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An MGM offering with the delightful talents of Clark Gable and Norma Shearer under the direction of Clarence Brown, Idiot's Delight was a unique film for 1939. Made under the specter of fascism in Europe, the film is essentially a plea for pacifism. Still, Robert Sherwood altered the screenplay from his own stage play quite a bit by adding an extensive prologue, toning down the anti-war dialogue, eliminating any mention of Germany, stressing the romance, and adding a happy ending. Producer Hunt Stromberg figured that audiences wouldn't be too happy with the play's ending which left it unclear whether or not the two lead characters survive a climactic bombing sequence. MGM filmed two endings for the film, one for American audiences and another that was more spiritual and optimistic for international audiences who might be disturbed by the war clouds forming over European skies.
One casualty of the pre-war setting is the munitions manufacturer, played by veteran character actor Edward Arnold. The villain of the story is a business mogul without ethics, determined to make as much money as possible. Of course, the Arnold character wasn't meant to represent all munitions manufacturers, many of whom were close personal friends of MGM studio chief Louis B. Mayer. But the timing of the film's release is particularly interesting, because audiences saw Idiot's Delight on the eve of America's entry into World War II. When it came time for war machine manufacturers to prepare the Allied warriors for battle, it would have been unusual, not to mention unpatriotic, to cast a munitions manufacturer as a villain. But in this pre-war film, it is the greedy businessmen who are blamed for the war, not fascist nations. Granted, the story takes place during World War I, but audiences understood that the real-life impending war was roughly analogous to that Great War.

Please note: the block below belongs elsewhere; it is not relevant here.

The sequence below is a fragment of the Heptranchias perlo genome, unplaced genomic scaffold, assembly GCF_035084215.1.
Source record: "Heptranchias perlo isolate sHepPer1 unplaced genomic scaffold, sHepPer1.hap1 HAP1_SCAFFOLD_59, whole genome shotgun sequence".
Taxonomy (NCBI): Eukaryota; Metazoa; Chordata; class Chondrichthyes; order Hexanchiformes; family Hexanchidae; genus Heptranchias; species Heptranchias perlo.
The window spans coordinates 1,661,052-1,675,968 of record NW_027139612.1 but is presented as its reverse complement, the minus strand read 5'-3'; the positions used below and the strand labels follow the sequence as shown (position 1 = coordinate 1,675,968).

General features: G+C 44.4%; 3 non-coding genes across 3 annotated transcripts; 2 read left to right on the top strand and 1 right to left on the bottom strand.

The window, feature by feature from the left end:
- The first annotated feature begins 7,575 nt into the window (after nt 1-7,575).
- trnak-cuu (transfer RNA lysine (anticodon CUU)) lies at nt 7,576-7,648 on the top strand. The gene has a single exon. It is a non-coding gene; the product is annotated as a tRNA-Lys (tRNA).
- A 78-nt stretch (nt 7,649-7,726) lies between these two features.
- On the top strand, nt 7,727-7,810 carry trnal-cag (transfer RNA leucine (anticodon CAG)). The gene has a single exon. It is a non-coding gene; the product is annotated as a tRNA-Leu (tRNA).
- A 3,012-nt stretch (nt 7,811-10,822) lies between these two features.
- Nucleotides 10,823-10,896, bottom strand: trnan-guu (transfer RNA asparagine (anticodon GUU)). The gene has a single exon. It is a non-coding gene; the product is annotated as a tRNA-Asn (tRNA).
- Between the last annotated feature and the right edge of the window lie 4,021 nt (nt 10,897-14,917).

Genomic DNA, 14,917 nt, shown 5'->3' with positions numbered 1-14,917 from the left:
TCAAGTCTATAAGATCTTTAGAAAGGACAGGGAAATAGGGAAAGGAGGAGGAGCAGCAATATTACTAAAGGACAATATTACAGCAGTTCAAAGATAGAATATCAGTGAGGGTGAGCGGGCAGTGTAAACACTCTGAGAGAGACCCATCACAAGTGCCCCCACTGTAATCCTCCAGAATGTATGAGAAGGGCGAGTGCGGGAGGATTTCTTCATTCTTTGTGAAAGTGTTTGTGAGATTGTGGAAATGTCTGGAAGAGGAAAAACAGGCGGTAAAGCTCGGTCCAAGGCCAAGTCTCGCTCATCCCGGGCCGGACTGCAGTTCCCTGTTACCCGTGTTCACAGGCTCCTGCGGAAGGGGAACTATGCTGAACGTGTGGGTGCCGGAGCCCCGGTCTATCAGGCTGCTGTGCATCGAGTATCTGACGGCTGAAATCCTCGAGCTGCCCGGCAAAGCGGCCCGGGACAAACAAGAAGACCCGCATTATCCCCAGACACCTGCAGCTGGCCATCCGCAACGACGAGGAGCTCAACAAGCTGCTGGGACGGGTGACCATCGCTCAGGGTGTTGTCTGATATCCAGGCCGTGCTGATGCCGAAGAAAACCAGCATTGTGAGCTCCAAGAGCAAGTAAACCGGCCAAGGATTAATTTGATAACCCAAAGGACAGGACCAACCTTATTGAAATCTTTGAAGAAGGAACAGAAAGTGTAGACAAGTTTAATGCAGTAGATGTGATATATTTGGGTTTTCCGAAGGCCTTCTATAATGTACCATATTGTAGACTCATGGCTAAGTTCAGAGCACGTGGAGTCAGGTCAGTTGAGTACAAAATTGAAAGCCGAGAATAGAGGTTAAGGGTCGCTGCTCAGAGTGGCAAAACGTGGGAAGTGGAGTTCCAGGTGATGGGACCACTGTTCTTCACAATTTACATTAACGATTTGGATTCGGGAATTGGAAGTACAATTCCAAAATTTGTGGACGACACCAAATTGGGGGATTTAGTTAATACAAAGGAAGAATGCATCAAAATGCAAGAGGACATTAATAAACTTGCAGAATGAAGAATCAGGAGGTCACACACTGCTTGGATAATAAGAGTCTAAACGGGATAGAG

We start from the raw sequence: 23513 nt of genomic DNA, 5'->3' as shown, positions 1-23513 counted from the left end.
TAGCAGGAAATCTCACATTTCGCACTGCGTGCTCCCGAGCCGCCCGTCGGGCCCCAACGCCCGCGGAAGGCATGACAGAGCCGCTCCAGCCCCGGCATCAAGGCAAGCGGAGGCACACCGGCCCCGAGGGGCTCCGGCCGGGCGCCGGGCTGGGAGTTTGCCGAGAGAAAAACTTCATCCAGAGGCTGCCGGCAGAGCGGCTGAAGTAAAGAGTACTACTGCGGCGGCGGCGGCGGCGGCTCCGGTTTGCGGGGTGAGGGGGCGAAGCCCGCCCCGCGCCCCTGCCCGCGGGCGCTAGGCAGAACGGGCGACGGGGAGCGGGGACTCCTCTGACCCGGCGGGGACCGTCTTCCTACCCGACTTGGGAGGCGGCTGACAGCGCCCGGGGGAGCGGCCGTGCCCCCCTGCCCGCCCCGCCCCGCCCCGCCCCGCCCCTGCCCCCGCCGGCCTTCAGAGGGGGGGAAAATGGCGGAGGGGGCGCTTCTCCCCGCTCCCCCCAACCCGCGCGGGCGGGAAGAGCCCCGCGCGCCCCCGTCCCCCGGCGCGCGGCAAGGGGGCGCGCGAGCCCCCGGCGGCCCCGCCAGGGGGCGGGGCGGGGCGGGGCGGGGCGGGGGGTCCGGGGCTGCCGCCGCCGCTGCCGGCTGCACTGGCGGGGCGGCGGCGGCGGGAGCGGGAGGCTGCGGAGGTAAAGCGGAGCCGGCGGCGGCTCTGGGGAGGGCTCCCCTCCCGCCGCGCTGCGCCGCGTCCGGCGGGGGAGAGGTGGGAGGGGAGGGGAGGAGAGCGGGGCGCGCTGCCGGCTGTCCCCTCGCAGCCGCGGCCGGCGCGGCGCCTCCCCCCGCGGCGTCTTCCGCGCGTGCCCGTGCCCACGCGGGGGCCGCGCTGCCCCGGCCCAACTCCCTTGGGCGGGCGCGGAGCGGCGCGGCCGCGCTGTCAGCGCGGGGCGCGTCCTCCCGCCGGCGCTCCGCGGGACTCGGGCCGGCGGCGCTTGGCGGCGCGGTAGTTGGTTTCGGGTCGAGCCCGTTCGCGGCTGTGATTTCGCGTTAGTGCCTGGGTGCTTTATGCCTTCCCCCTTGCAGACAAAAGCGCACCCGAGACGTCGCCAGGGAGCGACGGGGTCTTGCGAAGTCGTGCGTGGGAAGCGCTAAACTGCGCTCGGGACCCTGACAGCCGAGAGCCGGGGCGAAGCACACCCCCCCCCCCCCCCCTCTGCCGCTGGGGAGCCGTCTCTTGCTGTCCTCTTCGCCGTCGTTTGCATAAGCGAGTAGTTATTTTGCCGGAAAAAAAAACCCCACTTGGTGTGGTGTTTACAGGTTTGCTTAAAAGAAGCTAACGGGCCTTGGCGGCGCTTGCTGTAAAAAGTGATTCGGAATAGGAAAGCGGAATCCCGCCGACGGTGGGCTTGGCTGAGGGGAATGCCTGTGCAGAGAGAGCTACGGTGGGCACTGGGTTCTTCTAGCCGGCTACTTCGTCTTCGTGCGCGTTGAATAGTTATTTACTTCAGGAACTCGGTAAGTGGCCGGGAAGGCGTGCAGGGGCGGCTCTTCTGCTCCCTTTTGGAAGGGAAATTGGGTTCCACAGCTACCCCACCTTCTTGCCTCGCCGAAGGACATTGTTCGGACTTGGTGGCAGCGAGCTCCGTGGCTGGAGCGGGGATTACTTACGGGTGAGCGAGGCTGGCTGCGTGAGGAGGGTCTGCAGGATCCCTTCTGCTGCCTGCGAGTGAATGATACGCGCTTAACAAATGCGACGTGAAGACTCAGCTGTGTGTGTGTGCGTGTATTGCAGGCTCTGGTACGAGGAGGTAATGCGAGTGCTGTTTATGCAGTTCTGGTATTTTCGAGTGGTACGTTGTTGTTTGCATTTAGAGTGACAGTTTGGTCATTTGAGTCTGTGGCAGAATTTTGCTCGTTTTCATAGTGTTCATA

Even though he was initially reluctant, Clark Gable agreed to dance and sing in the "Puttin' on the Ritz" musical sequence. He rehearsed the number for six weeks with choreographer George King and studied the early movies of Broadway musical legend George M. Cohan. Still, Gable worried about appearing clumsy, dancing around in his size 11-C shoes. So, at Gable's insistence, MGM studio cops stood guard outside the gate of the soundstage to prevent unwanted visitors from witnessing any potentially embarrassing moments. This was the first and last time he would dance in front of a movie camera. Gable's fiancee, the beautiful Carole Lombard, practiced with him off the set. Later on in 1939, Clark Gable starred in a little movie with Vivien Leigh that was set during the Civil War. Fortunately for Gable, the role of Rhett Butler did not require much fancy footwork, other than what was needed in winning over Scarlett O'Hara.
Director: Clarence Brown
Producer: Clarence Brown, Hunt Stromberg
Screenplay: Robert E. Sherwood
Cinematography: William Daniels
Editor: Robert J. Kern
Art Direction: Cedric Gibbons
Music: Herbert Stothart
Cast: Norma Shearer (Irene Fellara), Clark Gable (Harry Van), Edward Arnold (Achille Weber), Charles Coburn (Dr. Hugo Waldersee), Joseph Schildkraut (Capt. Kirvline).
BW-111m. Closed captioning.
by Scott McGee